• Between 1964 and 1975, the United States spent $140 billion fighting the Vietnam War.
  • According to the Columbia Guide to America in the 1960s, the total number of U.S. combat deaths in Vietnam was 45,941. The total number of South Vietnamese combat deaths was estimated at 223,750, while the North Vietnamese and Vietcong combat deaths topped 830,000. Altogether, it is estimated that nearly 500,000 Vietnamese civilians also lost their lives, most of these in the South.
  • From 1962 to 1970, it is estimated that over 5,100,000 acres of land in Vietnam were defoliated, or stripped of all vegetable matter, by bombs and herbicides dropped by U.S. and South Vietnamese forces. The defoliation agents were later found to be responsible for thousands of birth defects among the Vietnamese living in combat areas.
  • Robert McNamara, one of the principal architects of early American policy in Vietnam, came to believe after 1966 that the United States should work for a peaceful solution to the conflict.

Consider the following…

  • Imagine that you are President Johnson and that your top military advisors are urging you to commit more troops to the war in Vietnam. What are some of the factors you will consider in making your decision? You might break your list down into economic, political, and economic factors.
  • Pretend that you are one of President Johnson's advisors in 1965. What advice would you give the president? Would you have agreed with Bundy and McNamara, or would you have argued for a different plan?
  • The documents that you have just read did not become public until the early 1970s. Would it have made a difference if the private governmental debate for going to war and increasing troops was made public in 1965? Explain your reasoning.

For More Information

Books

Barr, Roger. The Vietnam War. San Diego, CA: Lucent Books, 1991.

Bruun, Erik, and Jay Crosby, eds. Our Nation's Archive: The History of the United States in Documents. New York: Black Dog & Leventhal, 1999.

Farber, David. The Age of Great Dreams: America in the 1960s. New York: Hill and Wang, 1994.

Kutler, Stanley, I. Encyclopedia of the Vietnam War. New York: Charles Scribner's Sons, 1996.

McNamara, Robert S. In Retrospect: The Tragedy and Lessons of Vietnam. New York: Vintage Books, 1996.

The Pentagon Papers. New York: Quadrangle Books, 1971.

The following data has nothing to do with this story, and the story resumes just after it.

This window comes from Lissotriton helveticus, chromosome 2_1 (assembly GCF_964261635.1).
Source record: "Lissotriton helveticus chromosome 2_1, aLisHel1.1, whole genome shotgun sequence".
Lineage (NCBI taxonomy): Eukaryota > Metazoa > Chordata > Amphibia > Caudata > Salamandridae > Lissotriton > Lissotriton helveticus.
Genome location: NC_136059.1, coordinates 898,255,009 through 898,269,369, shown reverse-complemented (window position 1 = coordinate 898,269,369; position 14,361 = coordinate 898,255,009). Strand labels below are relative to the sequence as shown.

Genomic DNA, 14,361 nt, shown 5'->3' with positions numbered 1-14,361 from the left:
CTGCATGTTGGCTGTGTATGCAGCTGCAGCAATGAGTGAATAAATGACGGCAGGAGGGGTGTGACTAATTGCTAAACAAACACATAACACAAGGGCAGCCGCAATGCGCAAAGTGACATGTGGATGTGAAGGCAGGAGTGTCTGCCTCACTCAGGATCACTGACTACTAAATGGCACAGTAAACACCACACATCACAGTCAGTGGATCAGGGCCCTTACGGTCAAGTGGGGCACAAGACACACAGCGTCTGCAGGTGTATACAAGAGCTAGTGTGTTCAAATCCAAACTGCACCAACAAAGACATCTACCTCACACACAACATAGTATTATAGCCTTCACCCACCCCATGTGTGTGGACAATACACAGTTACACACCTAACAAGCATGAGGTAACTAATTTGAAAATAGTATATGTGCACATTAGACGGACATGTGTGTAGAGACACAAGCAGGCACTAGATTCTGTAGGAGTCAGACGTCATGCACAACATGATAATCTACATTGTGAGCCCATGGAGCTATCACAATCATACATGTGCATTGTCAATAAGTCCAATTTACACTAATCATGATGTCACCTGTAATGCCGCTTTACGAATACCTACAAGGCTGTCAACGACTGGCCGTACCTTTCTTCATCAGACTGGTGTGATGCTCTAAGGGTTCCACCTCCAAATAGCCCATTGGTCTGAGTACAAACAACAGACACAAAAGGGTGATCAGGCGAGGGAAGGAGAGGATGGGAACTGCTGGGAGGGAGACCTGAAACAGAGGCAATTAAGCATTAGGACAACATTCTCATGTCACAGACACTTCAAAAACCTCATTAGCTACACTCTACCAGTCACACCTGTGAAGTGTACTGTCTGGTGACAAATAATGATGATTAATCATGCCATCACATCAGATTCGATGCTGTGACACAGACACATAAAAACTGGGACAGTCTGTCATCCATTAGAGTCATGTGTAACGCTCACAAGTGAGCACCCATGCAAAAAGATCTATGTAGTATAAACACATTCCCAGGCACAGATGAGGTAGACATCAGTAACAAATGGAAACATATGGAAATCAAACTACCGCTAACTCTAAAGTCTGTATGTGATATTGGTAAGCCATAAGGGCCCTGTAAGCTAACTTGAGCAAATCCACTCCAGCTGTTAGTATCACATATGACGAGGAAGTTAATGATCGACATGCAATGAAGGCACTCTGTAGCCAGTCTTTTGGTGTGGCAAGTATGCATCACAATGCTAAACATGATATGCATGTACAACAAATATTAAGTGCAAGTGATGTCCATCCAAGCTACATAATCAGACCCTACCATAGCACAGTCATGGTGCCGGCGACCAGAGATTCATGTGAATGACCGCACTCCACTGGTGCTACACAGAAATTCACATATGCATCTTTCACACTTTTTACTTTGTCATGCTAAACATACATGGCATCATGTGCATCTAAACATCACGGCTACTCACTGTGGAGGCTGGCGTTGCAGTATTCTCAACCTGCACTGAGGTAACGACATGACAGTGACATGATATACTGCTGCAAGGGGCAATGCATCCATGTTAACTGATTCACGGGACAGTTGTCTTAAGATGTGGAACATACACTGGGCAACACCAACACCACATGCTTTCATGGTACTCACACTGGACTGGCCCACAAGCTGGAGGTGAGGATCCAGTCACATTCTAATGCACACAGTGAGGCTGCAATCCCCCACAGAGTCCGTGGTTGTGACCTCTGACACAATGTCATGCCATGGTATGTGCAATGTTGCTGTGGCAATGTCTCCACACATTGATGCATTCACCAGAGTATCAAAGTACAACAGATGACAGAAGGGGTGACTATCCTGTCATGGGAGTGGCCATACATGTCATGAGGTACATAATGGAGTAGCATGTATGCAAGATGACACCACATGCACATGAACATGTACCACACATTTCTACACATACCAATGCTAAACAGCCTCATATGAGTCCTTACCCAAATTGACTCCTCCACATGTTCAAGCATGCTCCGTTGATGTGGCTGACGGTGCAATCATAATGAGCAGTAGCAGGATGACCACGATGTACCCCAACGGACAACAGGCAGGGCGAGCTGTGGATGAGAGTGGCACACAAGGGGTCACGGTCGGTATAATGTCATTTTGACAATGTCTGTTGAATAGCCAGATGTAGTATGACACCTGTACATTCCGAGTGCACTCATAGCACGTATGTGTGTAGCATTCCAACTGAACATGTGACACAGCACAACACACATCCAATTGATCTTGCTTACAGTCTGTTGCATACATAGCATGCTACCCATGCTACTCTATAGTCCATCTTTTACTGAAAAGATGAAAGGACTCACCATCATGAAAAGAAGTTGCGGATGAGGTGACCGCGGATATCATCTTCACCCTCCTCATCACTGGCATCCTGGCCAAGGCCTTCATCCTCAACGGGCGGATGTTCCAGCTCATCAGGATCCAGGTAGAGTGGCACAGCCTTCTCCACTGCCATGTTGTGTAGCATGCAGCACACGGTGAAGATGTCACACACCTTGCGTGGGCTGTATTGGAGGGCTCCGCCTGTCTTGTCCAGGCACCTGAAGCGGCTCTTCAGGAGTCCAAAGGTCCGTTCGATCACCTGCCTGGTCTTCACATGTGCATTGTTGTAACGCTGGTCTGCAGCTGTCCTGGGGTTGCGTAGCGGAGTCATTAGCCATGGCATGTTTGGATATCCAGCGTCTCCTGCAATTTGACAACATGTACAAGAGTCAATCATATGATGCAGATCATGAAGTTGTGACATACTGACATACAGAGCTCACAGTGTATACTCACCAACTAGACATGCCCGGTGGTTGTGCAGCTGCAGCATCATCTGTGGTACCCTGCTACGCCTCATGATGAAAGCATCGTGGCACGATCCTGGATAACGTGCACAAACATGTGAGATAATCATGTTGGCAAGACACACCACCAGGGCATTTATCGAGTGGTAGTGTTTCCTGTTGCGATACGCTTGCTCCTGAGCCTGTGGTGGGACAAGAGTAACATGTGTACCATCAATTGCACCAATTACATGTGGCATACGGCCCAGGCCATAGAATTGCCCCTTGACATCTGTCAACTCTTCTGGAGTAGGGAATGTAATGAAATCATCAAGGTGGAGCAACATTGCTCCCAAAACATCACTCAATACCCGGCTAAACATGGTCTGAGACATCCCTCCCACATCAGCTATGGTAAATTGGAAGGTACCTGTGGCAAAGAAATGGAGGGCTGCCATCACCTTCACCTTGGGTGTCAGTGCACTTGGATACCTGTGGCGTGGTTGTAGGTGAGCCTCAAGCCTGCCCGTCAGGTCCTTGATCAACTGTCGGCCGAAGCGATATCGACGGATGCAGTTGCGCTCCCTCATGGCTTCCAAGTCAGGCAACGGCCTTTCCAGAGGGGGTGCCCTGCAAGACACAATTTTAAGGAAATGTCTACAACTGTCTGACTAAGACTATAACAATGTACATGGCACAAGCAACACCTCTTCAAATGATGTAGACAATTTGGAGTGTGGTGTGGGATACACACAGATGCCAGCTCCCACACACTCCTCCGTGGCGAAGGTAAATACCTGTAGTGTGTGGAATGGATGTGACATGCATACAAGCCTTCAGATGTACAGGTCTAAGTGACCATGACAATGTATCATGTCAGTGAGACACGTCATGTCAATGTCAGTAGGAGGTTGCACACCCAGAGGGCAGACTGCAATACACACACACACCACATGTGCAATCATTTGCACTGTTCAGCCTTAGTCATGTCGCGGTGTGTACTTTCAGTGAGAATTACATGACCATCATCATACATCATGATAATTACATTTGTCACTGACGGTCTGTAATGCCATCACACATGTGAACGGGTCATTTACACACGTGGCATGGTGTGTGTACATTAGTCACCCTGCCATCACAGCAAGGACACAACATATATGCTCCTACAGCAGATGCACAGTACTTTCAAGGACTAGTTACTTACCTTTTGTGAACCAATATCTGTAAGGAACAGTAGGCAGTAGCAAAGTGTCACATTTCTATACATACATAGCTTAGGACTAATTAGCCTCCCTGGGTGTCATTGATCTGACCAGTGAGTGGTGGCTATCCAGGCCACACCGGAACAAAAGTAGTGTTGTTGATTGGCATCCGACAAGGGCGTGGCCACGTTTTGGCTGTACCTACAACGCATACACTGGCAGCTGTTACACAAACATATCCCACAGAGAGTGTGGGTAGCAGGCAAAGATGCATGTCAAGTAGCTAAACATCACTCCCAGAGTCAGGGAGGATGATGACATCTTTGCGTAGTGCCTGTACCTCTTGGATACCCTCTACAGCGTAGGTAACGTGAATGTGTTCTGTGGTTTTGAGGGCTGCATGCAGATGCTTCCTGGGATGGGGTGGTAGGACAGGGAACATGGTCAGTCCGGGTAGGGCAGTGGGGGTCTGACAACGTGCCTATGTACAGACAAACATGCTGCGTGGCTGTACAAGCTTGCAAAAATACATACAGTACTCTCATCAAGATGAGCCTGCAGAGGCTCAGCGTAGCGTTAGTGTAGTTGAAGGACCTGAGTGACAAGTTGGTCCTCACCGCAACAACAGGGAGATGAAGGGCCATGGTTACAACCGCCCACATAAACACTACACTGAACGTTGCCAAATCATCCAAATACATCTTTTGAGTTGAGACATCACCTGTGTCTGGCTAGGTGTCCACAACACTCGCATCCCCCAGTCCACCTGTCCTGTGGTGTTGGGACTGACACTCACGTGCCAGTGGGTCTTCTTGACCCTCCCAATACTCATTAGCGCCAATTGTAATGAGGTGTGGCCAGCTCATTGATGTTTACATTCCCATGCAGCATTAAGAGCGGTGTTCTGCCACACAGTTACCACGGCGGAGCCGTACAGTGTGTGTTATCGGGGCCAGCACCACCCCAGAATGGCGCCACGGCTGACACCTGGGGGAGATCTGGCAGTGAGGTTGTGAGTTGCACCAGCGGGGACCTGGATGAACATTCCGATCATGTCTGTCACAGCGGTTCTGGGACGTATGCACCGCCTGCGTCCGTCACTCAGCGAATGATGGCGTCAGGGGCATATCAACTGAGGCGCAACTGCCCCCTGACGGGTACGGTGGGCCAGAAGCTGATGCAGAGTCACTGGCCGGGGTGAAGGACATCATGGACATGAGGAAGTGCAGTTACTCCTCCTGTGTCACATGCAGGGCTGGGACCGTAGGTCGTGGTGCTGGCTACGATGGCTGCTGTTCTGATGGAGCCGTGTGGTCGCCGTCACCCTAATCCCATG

Wormser, Richard. Three Faces of Vietnam. New York: F. Watts, 1993.

Wright, David K. Causes and Consequences of the Vietnam War. Austin, TX: Raintree Steck-Vaughn, 1996.

Wright, David K. War in Vietnam. 4 vols. Chicago, IL: Children's Press, 1989.

Web sites

Battlefield: Vietnam.www.pbs.org/battlefieldvietnam/index.html (accessed on August 1, 2004).

"Sixties Project: Primary Document Archive," The Sixties Project.http://lists.village.virginia.edu/sixties/HTML_docs/Resources/Primary.html (accessed on August 1, 2004).

Vietnam Online.www.pbs.org/wgbh/amex/vietnam/whos/index.html (accessed on August 1, 2004).

Reprisal: An act of retaliation or revenge.

VC: Vietcong, the communist-backed army that fought within South Vietnam.

Pleiku incident : A 1965 Vietcong attack on American forces.

Hamlet: A small village.

Saigon: The capital of South Vietnam.

Hanoi: The capital of North Vietnam.

GVN: Government of South Vietnam.

DRV: Democratic Republic of Vietnam, or North Vietnam.

Cadres: Small groups of communist leaders.

Counter-insurgency: Military efforts to put down a revolt against a government.

Quiescent: Quiet; causing no trouble.

PAVN: People's Army of Vietnam, the North Vietnamese army.

Infiltrators : North Vietnamese guerrillas who had entered South Vietnam.

NLF: National Liberation Front, the political branch of the Vietcong.

AID: Agency for International Development, an international aid agency.

UN: United Nations.

Stalemate : A condition of deadlock in which neither side can gain an advantage.

Dismember : Tear apart or destroy.

Regimental : Relating to a regiment, a military unit of between 500 and 1000 soldiers.

ARVN: South Vietnamese Army.

Ky government: The government of South Vietnam from 1965 to 1967, led by Marshal Nguyen Cao Ky.

Directorate of generals : A group of generals acting as a board of directors.

Throttled : Cut off, stopped.

Stave off : Hold off.

Interdict: To destroy, damage, or cut off by force.

Sorties : Single-plane attacks.

Moscow: The capital of the Soviet Union.

Disabusing : Freeing from error.